Monday, April 19, 2010

Coverage of Parliament by a journalist

Our Constitution confers absolute immunity from proceedings in any court of law on all persons connected with the publication of the proceedings of either House of Parliament, if such a publication is made by or under the authority of the House. Article 105 (2) that deals with Parliamentary Privileges says, “No person shall be liable to any proceedings in any court in respect of the publication by order under the authority of a house of Parliament, of any report, paper, votes or proceedings.”

The immunity also applies to the publication in newspapers or broadcasts by wireless telegraphy of substantially true reports of any proceedings of either House of Parliament, provided such reports are for the public good and is not actuated by malice. There are a few provisions that should be kept in mind by a journalist while covering Parliament:

    The immunity is given within the overall limitation that Parliament has the power to control and, if necessary, to prohibit the publication of its debates or proceedings and to punish for the violation of its orders. Generally, there are no restrictions imposed on reporting of the proceedings of the Houses. But, if the proceedings of the Houses or for that matter, of its Committees are reported mala fide or if there is any gross misrepresentation or suppression of the speeches of particular members, it becomes a breach of privilege and contempt of the House warranting punishment.
    Similarly, the Press cannot publish the proceedings or evidence given before or any document presented to a Parliamentary Committee before these have been laid on the Table of the House. Nor is the Press expected to disclose the proceedings or decisions of a secret sitting of the House till the ban or secrecy has been lifted.
    It has also to ensure that portions of debates expunged from the proceedings of the House by the Presiding Officer are not published.

In Pandit M.S.M Sharma v. Shri Krishna Sinha (1959), proceedings for the breach of privilege had been started against an editor of a newspaper for publishing those parts of the speech of a member delivered in Bihar legislative assembly which the speaker had ordered to be expunged from the proceedings of the Assembly. The editor in a writ petition under A. 32 contended that the House of Commons had no privilege to prohibit either the publication of the publicly seen and heard proceedings that took place in the House or of that part of the proceedings which had been directed to be expunged. The Supreme Court by a majority of four to one rejected the contention of the petitioner. The court observed that the House of Commons had at the commencement of our Constitution the power or privilege of prohibiting the publication of even a true and faithful report of the debates or proceedings that took place within the House. A fortiori the House had at the relevant time the power or privilege of prohibiting the publication of an inaccurate version of such debates or proceedings.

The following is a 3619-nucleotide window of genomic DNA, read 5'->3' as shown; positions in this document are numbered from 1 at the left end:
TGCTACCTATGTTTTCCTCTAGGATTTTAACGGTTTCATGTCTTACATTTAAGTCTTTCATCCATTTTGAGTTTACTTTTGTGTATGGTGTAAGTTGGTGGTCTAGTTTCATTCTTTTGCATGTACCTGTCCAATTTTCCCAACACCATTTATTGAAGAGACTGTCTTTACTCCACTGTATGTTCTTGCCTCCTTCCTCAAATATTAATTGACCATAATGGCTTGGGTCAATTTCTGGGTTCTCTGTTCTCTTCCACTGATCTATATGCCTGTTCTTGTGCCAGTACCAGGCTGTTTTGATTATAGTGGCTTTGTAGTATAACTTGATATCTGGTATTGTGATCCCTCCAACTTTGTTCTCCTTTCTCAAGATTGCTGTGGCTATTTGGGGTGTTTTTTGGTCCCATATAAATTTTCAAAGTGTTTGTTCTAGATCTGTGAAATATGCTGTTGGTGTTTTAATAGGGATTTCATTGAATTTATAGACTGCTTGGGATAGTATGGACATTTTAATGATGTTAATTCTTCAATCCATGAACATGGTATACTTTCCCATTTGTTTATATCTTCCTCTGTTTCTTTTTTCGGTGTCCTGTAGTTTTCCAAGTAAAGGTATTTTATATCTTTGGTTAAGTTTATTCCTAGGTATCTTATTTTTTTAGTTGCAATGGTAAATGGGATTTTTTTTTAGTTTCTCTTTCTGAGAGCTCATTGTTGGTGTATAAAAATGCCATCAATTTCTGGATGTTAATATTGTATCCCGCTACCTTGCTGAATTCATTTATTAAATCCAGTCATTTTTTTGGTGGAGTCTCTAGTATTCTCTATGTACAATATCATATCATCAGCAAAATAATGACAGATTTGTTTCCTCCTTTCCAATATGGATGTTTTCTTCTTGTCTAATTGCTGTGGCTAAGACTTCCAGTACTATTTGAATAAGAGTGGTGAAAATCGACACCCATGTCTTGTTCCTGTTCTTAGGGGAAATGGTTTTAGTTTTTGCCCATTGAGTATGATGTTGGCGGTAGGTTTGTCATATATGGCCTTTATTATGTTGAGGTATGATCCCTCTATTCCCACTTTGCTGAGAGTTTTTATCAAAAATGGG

Article 361-A: Inserted by the 44th Amendment with effect from June 20, 1979 it provides that no person shall be liable to any proceedings civil or criminal for reporting the proceedings of either House of Parliament or a State Legislature unless the reporting is proved to have been made with malice.
Note: This provision does not apply to the reporting of proceedings of secret sittings of the Houses.

By law and convention, what applies to the Press applies to the other media as well. So the above provisions apply for print and electronic media equally.
Among the mass media, the Press plays an important role in parliamentary life. The Press has two main aspects, as a part of what is known as information industry and as a factor in the formulation of opinion. Most of the raw material for parliamentary questions, motions and debates comes from the Press and this is an important instrument on which a Member of Parliament relies. Simultaneously the Press keeps the people informed of what is happening in Parliament.
Every right carries with it a responsibility. Likewise, every freedom carries with it an obligation. It is primarily for a journalist, the main protagonist of the fourth pillar of democracy to determine what are his/her corresponding responsibilities and obligations while reporting for the highest institution of democracy.

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